Hopewell Township says it has reached a settlement “in principle” with three separate landowners who are interested parties in its affordable housing litigation.
The agreements are intended to help end the township’s ongoing litigation at a Mercer County Superior Court trial with the Fair Share Housing Center over their obligations to zone for affordable housing.
Subsequent to the settlement announcement, the planning board voted 6-1 in its June 22 meeting to recommend to the township committee that land parcels on both the west and east sides of Scotch Road meet criteria set by state law that qualify them to be designated areas in need of redevelopment.
The Scotch Road area has long been identified as a target for new residential development would that help the township meet its affordable housing obligations, and meet housing demand in the township in general. The Fair Share Housing Center, a Cherry Hill-based nonprofit appointed by the state to litigate on behalf of people who need affordable housing, has argued that many towns need to act more urgently and decisively to satisfy their fair share obligations.
Many other Mercer County towns—including East Windsor, Robbinsville and Lawrence—have recently agreed to settle with the Fair Share Housing Center. With Hopewell joining these towns in settling, West Windsor will be the only Mercer County town left fighting the Fair Share Housing Center in court.
Hopewell’s settlements were to be filed with Superior Court Judge Mary Jacobsen, who will review the proposed settlements and schedule a fairness hearing if they meet the court’s requirements. The hearing will be open to the public, and the public will be notified in advance of the hearing date.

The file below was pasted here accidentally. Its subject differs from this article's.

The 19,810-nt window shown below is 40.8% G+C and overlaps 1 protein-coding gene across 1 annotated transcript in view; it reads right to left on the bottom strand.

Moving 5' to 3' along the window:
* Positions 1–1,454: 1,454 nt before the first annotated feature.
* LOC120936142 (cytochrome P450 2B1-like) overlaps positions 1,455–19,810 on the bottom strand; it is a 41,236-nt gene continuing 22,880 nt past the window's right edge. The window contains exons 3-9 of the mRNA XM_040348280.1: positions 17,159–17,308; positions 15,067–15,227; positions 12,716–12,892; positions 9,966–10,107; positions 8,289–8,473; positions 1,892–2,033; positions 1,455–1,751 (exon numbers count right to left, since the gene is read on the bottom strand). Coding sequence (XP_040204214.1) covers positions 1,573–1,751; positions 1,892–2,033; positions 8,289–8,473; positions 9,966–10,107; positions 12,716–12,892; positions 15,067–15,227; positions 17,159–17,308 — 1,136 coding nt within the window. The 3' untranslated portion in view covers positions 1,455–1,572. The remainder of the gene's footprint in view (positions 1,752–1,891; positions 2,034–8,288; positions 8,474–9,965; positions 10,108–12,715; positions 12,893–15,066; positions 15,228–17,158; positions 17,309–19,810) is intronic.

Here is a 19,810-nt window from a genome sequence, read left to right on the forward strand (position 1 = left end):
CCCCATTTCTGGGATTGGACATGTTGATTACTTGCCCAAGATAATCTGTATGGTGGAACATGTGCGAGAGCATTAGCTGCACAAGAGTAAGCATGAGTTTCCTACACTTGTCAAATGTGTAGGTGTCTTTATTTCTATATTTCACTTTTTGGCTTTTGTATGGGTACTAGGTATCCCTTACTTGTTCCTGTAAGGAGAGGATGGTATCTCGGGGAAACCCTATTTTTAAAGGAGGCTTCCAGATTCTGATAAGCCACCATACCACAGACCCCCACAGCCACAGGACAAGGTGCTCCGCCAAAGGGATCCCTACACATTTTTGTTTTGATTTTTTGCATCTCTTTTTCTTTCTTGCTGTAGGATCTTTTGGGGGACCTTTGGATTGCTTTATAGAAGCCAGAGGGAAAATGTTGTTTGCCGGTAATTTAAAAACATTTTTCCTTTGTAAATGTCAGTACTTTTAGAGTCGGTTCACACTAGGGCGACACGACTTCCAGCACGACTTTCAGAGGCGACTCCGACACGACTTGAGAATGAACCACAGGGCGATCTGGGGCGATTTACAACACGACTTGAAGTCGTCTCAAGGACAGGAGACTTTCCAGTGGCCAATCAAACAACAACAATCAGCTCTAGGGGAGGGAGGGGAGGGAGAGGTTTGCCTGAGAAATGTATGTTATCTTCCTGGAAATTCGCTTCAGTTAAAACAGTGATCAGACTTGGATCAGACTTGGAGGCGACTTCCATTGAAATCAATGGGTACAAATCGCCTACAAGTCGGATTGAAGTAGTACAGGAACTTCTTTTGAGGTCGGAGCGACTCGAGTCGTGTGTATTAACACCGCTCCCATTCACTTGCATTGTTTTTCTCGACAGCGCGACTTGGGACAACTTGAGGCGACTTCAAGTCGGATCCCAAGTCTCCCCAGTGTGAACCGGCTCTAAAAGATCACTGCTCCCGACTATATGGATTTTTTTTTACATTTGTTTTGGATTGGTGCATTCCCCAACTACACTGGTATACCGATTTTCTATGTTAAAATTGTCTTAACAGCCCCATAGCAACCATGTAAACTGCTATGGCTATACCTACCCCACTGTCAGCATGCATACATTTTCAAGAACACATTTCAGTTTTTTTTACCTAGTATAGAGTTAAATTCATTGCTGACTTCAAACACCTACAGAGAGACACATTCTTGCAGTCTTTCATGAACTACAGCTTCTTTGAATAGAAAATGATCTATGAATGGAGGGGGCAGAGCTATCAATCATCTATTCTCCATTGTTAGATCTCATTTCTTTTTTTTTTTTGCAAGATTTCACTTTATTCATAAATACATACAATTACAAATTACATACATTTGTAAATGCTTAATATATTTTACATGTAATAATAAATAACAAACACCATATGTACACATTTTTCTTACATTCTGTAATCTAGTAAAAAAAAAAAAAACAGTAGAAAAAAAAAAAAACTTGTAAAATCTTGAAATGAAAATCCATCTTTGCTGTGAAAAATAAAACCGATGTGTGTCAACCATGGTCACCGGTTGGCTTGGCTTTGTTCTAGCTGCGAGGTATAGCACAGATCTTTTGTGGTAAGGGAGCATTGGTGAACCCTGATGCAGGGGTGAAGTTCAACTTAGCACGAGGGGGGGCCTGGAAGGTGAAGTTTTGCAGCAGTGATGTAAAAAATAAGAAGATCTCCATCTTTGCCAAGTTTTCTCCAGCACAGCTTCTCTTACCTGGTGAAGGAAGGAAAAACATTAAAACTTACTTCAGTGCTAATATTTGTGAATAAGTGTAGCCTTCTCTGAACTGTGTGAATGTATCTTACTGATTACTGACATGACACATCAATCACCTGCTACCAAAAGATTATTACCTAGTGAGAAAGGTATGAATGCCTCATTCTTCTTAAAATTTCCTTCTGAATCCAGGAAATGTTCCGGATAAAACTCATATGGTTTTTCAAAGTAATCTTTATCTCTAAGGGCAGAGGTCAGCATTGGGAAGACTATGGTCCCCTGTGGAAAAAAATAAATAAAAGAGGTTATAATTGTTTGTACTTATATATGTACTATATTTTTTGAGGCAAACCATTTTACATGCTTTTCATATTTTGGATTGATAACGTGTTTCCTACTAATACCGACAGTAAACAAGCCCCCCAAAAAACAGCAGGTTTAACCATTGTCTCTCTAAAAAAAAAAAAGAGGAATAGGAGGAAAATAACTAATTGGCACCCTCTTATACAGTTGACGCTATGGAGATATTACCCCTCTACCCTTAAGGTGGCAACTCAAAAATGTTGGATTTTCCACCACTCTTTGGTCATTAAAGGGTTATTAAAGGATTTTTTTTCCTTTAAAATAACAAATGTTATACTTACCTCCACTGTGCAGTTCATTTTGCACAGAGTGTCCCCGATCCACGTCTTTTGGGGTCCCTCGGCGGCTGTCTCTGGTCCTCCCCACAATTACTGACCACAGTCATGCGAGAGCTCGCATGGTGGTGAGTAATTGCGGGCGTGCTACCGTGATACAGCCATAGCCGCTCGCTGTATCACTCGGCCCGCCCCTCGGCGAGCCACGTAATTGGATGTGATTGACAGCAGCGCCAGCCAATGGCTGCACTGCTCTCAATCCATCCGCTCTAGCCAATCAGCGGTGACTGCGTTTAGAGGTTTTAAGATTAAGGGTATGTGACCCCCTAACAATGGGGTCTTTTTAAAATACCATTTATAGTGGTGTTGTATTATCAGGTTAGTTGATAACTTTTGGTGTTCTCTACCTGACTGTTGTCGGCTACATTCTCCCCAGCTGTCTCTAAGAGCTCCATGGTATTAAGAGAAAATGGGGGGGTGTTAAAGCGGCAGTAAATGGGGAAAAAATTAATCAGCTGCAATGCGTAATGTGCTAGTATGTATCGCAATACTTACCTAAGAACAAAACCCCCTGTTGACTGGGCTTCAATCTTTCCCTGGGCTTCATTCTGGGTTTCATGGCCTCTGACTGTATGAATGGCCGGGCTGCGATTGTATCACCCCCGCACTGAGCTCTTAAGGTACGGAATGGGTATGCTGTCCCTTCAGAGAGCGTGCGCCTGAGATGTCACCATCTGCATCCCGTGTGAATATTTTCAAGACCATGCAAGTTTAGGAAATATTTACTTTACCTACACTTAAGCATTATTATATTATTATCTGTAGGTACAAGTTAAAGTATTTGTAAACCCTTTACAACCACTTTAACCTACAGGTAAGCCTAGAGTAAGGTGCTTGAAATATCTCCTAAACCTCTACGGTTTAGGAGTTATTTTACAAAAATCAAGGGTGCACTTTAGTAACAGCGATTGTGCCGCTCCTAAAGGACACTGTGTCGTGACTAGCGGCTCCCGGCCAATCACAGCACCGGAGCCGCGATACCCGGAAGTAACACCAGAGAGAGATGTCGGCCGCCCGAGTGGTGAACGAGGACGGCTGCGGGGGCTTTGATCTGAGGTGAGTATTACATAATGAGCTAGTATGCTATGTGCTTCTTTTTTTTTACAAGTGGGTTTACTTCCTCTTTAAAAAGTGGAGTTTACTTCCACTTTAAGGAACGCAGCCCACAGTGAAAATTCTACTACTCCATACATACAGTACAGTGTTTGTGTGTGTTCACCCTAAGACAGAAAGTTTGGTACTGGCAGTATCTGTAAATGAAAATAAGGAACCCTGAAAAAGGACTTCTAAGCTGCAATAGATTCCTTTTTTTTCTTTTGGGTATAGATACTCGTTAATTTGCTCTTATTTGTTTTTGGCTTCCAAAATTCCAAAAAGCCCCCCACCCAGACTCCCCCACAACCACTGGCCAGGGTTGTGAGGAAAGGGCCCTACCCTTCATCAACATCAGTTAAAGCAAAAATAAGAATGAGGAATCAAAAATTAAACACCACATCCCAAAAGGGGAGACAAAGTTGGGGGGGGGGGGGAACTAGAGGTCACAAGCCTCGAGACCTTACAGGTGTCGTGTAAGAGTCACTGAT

The township says the settlement agreements are part of a broader affordable housing plan that seeks to address the township’s present and prospective need to provide affordable housing. Hopewell already has a number of credits towards its third-round affordable housing needs, according to the statement the township made announcing the settlements. It will have approximately 10 years to fulfill the balance of its obligations.
Township attorney Linda Galella said in the statement that these settlements will help ensure Hopewell maintains control of the affordable housing process to preserve its rural character, something that has been a major point of concern for town officials.
Galella added that settlement agreements also typically provide a provision for reducing a municipality’s obligations or give credit towards future obligations.
Mayor Kevin Kuchinski, a member of the planning board, was absent for the June 22 meeting, as was Marylou Ferrara. Julie Blake, who is also on the township committee, recused herself for the redevelopment portion of the meeting, as did alternate Milind Khare, an employee of Princeton Health Care, a competitor of Capital Health.